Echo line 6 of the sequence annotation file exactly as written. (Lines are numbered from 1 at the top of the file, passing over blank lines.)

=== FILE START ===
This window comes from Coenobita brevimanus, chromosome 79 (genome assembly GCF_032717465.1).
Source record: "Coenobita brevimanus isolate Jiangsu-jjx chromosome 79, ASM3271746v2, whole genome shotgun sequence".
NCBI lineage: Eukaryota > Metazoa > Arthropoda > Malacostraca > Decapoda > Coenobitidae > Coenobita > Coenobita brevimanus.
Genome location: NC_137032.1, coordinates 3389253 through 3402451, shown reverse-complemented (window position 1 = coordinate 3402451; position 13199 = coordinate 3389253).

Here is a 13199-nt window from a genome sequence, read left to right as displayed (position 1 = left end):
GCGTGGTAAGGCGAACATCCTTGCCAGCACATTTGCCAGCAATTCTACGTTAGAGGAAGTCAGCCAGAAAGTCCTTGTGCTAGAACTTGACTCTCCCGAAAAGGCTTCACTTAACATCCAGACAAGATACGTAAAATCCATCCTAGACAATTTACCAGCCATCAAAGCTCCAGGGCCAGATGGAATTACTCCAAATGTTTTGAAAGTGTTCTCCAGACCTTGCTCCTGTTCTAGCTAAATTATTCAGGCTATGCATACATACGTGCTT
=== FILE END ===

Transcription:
GCGTGGTAAGGCGAACATCCTTGCCAGCACATTTGCCAGCAATTCTACGTTAGAGGAAGTCAGCCAGAAAGTCCTTGTGCTAGAACTTGACTCTCCCGAAAAGGCTTCACTTAACATCCAGACAAGATACGTAAAATCCATCCTAGACAATTTACCAGCCATCAAAGCTCCAGGGCCAGATGGAATTACTCCAAATGTTTTGAAAGTGTTCTCCAGACCTTGCTCCTGTTCTAGCTAAATTATTCAGGCTATGCATACATACGTGCTT